Chongqing/Urban growth process effected by topography

1

As a typical mountainous city with two rivers running through, Chongqing started its urban development with highly respect to the natural topography. Because of the obstructing of hills and rivers, the ancient Chongqing was quite limited around the confluent area. All the producing and consumptive activities could be completed within that self-sufficient area and its communication with the outside world were relevantly lacking. However, the mountainous topography also promoted to its military importance in southeastern China. The primary urban construction of Chongqing was arose from military purpose.

2

In Song Dynasty, benefited from the convenient water transportation of Yangtze River and Jialing River, Chongqing started its boom of trade and gradually became the largest business center of southeastern China. The city gradually extended alongside the watercourse since then.

3

From 1930s to 1940s, Chongqing, acting as the Provisional Capital during wartimes, underwent accelerated urban development. With the obvious population growth, more suburban areas were developed along the rivers and submontane areas.

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Then in 1983, Chongqing established its principles of multinuclear urban organization. Except the central core area, there were fourteen self-sufficient districts,  which were separated and restricted by its mountains and rivers, that were planned to avoid the problems of over-sized urban expansion. Furthermore, The whole city was enclosed by Gele mountain and Tongluo Mountain but was connected to outer area by the Yangtze River and Jialin River. Since then, the overall urban planning principle of Chongqing was officially restricted to follow its natural topography.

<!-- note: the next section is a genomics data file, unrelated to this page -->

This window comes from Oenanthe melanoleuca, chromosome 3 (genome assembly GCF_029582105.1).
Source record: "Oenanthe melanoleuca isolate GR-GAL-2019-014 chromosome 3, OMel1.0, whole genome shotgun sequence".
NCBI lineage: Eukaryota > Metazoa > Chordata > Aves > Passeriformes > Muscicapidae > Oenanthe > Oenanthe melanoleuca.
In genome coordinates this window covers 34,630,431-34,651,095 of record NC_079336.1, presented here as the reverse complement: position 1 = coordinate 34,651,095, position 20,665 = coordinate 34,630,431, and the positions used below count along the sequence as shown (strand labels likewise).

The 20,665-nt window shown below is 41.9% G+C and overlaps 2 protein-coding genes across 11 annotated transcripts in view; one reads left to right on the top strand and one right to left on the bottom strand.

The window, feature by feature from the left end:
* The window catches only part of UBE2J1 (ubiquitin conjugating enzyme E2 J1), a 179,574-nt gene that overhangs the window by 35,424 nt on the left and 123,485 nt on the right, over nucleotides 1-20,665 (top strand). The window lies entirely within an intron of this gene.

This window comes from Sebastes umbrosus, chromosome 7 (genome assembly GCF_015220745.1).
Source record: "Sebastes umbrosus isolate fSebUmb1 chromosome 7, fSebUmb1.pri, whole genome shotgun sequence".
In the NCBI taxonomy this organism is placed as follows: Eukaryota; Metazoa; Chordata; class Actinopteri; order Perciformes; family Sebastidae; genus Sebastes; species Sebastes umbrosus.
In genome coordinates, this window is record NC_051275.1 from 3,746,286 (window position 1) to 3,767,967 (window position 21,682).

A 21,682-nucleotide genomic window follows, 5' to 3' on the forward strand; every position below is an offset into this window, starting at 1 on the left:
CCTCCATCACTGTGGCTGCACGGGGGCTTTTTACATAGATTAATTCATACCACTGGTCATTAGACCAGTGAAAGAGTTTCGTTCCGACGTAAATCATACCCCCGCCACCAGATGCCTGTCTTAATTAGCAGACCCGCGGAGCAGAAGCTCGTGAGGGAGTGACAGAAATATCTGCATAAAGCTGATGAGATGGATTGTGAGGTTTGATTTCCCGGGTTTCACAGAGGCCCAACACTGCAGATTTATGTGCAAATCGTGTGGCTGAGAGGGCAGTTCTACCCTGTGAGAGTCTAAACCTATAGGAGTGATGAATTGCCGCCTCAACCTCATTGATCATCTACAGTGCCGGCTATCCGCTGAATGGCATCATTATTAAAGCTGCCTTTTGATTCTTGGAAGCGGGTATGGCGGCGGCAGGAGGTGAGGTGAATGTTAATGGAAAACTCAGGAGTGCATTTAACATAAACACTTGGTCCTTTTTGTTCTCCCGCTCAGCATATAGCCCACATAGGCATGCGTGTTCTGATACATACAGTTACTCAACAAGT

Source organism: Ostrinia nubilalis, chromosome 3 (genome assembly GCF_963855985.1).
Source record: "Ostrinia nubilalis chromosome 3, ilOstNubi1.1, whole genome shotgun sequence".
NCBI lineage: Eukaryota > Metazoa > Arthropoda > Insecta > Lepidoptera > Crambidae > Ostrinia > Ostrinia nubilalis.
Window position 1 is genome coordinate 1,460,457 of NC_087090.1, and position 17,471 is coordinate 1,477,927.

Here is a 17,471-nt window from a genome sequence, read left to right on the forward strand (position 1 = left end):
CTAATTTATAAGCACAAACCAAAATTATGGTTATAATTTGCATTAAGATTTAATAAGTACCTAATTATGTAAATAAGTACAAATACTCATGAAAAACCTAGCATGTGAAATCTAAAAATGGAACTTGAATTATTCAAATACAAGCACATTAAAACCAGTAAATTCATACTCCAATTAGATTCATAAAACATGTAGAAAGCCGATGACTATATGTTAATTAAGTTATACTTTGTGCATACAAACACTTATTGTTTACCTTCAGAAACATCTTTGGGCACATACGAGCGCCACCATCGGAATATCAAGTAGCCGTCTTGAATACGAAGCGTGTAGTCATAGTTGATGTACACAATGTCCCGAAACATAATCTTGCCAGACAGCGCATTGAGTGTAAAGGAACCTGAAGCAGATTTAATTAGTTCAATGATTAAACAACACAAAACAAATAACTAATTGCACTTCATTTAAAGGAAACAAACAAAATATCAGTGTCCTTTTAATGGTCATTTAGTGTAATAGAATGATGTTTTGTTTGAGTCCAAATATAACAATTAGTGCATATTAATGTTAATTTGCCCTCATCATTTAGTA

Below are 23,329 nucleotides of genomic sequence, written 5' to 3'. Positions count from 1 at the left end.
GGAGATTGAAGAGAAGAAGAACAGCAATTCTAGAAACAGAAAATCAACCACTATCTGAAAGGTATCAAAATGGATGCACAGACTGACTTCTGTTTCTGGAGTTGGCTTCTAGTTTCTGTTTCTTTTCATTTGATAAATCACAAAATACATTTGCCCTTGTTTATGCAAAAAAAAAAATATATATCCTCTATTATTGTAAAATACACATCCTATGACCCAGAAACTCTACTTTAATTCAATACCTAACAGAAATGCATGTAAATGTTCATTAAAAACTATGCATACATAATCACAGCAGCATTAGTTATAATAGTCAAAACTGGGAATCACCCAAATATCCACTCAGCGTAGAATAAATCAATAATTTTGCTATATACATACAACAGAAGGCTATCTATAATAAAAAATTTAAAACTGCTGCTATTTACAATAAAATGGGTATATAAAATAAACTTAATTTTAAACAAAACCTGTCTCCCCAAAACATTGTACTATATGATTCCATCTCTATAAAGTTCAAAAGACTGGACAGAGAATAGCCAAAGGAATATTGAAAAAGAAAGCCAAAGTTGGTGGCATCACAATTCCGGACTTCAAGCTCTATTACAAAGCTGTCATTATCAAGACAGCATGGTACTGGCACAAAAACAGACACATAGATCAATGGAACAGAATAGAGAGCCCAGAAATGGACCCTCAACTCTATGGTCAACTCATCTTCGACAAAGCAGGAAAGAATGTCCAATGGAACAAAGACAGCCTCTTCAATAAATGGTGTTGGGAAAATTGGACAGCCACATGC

Image source: Chongqing Municipal Government, (2005) Overall plan of Chongqing City for 2005-2020. 

 

1 Comment on “Chongqing/Urban growth process effected by topography

  1. There is a logical consequence of the advancement of a remarkable transportation network that improved connections in areas of difficult topography, and indeed, this was the memorable story of Chongqing. Keep tightly to historical data and narratives collected around the 1980s period of intense development, and draw clear links between the design and planning processes of the improved transportation system, new inventive engineering techniques, new models of negotiation of complex property ownership, new social projects, and possibly new urban renewal districts in the affected areas. Document the fiscal and social costs of such projects, and areas with improved access and uses in the city. Identify the planner(s) or government bodies behind the 1980s infrastructure plans, and see if there were external influences that can give us a deeper understanding of its successes and failures.

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